BBC News says that an Iranian man who had lived at the Charles de Gaulle airport in Paris for nearly 20 years has died there.

Mehran Karimi Nasseri arrived at the Paris airport for the first time in 1988. Before that, he had been kicked out of several EU countries, including the Netherlands and Germany, because he didn’t have the right papers to stay there. The BBC says that Mehran lived in Belgium for a while before making Terminal 2F at the airport his permanent home.

The decedent, who was 77 years old at the time, had planned to go to England and was ready to leave France, but he didn’t have the right papers to enter the country.

CNN says that because of this, he was essentially stuck at the airport and couldn’t get on a flight or leave the building.

Mehran lived on a bench in the airport, and he kept all of his things in carts that he pushed around with him. Several sources say that he kept himself busy by writing in a journal and reading the newspaper.

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Steven Spielberg became interested in Mehran because of how unusual his life was. In 2004, Spielberg made a movie that was only loosely based on Mehran’s life.

The movie The Terminal is about a man who is stuck at an airport terminal because a war broke out in his home country and he can’t get home. The movie stars Tom Hanks. Throughout the movie, the Department of Homeland Security keeps the character played by Tom Hanks from entering or leaving the United States.

Even though he was recognized as a refugee and allowed to stay in France in 1999, Mehran lived at the Charles de Gaulle airport until 2006. The character played by Tom Hanks, on the other hand, only stayed at the airport for a few days.

Le Parisien said that Mehran had lived off the money he got for selling his story to Spielberg and had spent the last few years in homeless shelters in Paris before coming back to his bench in Terminal 2F a few weeks ago. Spielberg bought his story, which is how he got the money. He was found, so the story goes, with several thousand euros in his pocket.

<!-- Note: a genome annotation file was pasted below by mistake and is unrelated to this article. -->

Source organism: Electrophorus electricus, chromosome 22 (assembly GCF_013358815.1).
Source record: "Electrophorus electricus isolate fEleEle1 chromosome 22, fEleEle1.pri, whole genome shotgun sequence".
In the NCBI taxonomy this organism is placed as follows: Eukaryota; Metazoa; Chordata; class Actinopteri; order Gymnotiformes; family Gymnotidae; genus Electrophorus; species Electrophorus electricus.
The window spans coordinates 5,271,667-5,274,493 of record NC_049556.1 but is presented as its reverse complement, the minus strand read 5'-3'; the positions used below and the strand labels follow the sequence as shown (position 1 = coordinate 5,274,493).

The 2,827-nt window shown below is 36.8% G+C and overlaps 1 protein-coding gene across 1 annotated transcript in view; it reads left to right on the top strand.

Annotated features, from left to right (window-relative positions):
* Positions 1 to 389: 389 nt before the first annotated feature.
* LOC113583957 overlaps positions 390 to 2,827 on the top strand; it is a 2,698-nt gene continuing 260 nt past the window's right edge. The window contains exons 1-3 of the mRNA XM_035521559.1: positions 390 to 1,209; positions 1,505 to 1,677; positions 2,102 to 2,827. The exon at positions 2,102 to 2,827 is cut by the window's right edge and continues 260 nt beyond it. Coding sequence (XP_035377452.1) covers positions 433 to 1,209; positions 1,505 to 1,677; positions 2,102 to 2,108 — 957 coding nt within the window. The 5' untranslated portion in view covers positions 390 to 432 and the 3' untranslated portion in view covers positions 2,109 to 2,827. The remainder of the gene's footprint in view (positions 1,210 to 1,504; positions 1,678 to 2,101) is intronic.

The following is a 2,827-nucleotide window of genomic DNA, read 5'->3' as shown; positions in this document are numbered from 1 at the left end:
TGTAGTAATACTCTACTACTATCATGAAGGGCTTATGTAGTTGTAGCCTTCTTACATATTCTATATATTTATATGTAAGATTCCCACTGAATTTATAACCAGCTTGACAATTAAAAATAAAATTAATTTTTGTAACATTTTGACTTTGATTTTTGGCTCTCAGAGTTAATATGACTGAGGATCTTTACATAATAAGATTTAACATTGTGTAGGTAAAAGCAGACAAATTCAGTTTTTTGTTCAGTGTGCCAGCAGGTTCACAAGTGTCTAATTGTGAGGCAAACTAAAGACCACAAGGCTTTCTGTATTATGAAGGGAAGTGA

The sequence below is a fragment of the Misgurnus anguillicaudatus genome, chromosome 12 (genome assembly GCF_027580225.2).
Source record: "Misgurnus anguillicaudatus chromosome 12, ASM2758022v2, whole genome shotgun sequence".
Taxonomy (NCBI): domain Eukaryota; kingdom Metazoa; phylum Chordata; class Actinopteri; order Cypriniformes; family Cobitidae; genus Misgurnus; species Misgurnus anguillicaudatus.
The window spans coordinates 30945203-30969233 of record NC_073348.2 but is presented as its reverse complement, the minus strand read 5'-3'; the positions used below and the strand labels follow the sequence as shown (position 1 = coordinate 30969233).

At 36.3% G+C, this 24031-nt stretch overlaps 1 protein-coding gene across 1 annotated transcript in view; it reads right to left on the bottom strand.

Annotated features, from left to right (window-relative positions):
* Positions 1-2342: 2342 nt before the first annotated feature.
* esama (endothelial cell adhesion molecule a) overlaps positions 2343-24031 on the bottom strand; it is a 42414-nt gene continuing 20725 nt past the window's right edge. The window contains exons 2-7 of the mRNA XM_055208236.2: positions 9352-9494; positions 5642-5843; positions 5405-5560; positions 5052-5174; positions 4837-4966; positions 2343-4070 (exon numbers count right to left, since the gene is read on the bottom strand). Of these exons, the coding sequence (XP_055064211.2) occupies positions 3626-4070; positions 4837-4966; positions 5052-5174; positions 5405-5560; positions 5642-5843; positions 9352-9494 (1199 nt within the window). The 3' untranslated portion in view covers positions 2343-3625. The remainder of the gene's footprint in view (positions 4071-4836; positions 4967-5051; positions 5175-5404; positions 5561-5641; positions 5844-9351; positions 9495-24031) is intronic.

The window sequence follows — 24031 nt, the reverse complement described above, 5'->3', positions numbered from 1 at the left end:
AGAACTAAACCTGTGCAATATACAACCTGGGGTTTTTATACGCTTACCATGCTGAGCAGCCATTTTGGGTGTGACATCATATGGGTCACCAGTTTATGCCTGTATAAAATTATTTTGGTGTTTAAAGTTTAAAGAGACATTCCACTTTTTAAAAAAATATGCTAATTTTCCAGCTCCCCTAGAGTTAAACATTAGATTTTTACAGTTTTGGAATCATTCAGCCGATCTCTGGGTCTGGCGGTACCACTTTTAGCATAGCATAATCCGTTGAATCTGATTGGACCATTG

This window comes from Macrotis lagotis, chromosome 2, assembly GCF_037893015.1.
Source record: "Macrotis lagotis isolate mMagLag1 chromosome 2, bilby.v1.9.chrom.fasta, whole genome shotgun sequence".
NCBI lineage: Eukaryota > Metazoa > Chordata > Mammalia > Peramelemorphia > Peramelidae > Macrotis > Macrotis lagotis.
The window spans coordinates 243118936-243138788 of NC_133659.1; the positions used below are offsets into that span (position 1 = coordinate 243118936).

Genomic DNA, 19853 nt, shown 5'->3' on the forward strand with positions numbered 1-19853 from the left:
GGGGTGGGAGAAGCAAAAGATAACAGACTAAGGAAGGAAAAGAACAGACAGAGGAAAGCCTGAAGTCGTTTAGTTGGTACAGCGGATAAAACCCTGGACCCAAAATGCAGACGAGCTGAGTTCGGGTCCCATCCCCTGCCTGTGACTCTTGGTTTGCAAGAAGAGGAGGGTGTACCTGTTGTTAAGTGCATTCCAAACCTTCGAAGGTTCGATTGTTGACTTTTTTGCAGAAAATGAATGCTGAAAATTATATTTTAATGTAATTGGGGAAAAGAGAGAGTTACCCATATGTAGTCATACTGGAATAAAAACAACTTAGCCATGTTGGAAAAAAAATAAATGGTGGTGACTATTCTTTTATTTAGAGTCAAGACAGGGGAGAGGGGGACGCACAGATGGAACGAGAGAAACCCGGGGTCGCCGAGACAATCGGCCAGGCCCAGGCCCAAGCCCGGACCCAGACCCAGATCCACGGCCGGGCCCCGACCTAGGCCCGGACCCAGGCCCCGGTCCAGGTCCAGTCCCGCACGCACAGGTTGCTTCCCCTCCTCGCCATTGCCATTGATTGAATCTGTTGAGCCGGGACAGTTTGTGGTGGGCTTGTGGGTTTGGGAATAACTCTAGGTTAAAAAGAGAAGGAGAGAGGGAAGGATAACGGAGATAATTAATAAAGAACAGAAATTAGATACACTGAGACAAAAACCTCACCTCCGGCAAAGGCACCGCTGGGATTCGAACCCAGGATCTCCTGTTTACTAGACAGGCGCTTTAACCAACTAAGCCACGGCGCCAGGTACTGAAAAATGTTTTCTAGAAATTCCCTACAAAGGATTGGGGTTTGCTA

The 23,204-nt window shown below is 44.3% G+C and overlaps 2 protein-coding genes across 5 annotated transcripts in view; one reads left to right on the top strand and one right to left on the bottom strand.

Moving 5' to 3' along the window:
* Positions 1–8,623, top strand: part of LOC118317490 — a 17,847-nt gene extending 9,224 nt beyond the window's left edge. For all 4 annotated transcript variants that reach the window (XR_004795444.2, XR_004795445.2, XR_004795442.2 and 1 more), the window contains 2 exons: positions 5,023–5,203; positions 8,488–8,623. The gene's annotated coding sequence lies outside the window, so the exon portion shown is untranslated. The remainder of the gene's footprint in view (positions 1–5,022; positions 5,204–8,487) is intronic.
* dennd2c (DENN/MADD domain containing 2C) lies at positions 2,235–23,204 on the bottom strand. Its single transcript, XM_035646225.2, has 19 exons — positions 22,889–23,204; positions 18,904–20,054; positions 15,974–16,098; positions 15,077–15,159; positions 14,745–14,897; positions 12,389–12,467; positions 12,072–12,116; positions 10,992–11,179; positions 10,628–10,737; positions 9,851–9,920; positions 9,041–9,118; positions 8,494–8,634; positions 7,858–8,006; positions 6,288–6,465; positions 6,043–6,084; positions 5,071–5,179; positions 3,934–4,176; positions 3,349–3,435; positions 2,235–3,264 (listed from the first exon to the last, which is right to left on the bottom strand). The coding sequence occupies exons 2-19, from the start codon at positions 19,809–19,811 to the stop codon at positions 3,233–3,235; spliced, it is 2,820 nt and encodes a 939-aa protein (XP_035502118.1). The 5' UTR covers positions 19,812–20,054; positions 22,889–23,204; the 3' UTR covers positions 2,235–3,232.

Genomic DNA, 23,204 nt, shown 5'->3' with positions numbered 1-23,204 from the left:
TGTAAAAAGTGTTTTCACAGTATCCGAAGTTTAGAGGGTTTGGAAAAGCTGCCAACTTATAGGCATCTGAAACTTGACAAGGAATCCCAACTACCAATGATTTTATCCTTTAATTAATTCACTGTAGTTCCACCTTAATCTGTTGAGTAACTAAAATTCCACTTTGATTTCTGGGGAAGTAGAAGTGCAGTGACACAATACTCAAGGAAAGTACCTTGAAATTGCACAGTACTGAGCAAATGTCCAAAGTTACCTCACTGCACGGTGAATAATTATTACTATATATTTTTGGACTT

The French news outlet talked about how they had talked to him in 2004 and how, after Spielberg’s movie made him famous all of a sudden, he was giving up to six interviews a day. “[I’m] flattered to see that [my] experience could inspire films,” he was reported to have said.

Le Parisien said that it was too bad that Mehran, who called himself Sir Alfred, wouldn’t sign the papers even though he was allowed to stay in France in 1999.

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“They are not in my name. I am no longer who I was. My name is now Sir Alfred Merhan and I am not Iranian. My father was Swedish and my mother, Danish,” he had stated at the time. Because of this decision, he would not be able to leave the airport for a while.

In the wake of his recent death, an airport spokeswoman told CNN the following: “[The] whole airport community was attached to him, and our staff looked after him as much as possible during many years, even if we would have preferred him to find a real shelter.”

Le Parisien heard from another worker at the airport: “He used to sit in his seat, always in the same place, and wouldn’t move. In front of him were his things in his cart. When ADP put a white sheet around the seat this afternoon, I understood that something had happened.”

“I saw him downstairs every day […] He was a person who was very calm, who posed no problem, but who did not speak to anyone,” they added.